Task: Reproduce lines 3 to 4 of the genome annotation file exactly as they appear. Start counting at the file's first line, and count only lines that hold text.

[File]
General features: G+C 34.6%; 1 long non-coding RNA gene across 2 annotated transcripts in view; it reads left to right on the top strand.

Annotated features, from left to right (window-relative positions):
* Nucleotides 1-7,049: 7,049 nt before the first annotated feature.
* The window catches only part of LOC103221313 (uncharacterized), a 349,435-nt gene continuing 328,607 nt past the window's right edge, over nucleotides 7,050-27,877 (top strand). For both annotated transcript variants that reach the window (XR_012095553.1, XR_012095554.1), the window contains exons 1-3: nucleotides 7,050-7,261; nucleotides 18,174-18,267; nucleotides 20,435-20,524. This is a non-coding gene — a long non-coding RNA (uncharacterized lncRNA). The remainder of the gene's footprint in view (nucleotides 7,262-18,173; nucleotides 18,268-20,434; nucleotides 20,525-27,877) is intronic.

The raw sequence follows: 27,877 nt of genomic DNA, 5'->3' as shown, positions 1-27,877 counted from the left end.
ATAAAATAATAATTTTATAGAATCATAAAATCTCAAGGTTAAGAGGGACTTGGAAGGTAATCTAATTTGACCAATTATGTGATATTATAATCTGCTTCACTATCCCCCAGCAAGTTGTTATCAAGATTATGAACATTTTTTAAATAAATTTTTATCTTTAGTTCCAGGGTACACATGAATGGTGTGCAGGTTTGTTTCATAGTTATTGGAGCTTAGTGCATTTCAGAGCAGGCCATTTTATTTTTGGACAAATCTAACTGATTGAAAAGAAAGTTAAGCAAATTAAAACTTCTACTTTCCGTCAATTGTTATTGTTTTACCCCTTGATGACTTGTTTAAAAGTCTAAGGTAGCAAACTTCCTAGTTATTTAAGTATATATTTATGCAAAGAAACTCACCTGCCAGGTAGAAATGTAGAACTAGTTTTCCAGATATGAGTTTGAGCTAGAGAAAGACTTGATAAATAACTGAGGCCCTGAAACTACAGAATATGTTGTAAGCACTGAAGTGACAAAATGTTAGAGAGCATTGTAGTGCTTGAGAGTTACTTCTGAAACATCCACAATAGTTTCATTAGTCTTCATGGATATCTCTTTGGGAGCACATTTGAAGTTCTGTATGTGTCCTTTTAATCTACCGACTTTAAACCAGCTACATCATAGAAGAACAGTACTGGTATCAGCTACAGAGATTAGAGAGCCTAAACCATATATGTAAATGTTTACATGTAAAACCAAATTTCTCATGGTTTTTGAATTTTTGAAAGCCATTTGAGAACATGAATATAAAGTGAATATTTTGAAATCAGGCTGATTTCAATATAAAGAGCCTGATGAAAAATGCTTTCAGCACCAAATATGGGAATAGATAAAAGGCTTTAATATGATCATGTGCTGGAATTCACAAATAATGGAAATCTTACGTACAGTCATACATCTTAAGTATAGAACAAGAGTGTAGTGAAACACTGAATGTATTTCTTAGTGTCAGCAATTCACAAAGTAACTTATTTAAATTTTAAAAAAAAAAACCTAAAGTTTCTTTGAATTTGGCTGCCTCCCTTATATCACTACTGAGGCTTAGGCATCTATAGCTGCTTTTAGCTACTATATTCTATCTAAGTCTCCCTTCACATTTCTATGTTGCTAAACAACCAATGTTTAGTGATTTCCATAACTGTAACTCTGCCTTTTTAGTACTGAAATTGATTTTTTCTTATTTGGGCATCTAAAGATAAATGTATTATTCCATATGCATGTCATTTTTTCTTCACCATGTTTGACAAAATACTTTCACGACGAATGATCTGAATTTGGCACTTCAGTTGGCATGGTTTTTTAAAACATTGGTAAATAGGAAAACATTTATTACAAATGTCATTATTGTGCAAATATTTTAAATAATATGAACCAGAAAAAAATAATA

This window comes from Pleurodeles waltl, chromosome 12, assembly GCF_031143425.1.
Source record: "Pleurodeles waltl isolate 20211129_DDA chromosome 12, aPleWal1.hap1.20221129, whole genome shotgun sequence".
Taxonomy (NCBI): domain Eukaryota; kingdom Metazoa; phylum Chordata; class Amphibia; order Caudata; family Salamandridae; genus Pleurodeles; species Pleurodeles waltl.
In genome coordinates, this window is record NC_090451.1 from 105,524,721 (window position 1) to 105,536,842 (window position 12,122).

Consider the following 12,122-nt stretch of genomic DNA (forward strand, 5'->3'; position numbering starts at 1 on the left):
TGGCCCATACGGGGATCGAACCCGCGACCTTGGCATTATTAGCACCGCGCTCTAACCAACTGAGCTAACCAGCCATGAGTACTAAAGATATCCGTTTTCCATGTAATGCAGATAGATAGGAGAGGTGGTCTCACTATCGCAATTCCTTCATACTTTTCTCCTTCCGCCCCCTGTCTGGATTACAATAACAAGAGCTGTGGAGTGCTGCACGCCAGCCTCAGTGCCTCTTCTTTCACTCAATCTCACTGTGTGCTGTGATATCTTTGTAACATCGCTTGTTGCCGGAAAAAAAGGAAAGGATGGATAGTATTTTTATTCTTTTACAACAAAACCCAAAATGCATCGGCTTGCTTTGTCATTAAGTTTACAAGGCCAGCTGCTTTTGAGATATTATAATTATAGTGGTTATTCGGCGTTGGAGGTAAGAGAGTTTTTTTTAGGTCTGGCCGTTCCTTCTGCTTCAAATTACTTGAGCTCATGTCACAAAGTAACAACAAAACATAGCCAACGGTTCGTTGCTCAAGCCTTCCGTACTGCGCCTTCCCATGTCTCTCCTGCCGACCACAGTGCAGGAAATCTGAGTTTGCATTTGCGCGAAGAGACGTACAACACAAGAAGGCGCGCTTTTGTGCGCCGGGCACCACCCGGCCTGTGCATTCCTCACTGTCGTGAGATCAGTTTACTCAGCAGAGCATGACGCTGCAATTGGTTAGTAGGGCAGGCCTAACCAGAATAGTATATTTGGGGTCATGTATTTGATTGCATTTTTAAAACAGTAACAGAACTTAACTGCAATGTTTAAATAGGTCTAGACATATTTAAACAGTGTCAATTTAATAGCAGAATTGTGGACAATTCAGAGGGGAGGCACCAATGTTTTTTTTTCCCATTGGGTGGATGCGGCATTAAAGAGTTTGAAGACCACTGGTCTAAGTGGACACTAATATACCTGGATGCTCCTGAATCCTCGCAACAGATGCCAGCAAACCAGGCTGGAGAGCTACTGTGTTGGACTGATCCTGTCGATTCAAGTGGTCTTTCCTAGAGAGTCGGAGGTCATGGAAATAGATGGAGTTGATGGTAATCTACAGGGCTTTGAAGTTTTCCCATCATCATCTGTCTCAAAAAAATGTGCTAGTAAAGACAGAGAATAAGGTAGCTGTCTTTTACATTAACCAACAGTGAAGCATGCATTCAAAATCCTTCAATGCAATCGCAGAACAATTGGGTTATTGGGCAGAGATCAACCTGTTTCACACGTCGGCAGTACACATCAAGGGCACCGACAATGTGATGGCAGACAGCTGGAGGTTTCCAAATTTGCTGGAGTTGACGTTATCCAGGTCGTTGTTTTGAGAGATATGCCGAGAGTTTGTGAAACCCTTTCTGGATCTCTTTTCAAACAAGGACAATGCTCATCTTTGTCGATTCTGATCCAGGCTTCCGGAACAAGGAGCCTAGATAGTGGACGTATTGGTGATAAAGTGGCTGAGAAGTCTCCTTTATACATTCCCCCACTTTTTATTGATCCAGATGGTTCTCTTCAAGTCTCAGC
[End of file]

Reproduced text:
* Nucleotides 1-7,049: 7,049 nt before the first annotated feature.
* The window catches only part of LOC103221313 (uncharacterized), a 349,435-nt gene continuing 328,607 nt past the window's right edge, over nucleotides 7,050-27,877 (top strand). For both annotated transcript variants that reach the window (XR_012095553.1, XR_012095554.1), the window contains exons 1-3: nucleotides 7,050-7,261; nucleotides 18,174-18,267; nucleotides 20,435-20,524. This is a non-coding gene — a long non-coding RNA (uncharacterized lncRNA). The remainder of the gene's footprint in view (nucleotides 7,262-18,173; nucleotides 18,268-20,434; nucleotides 20,525-27,877) is intronic.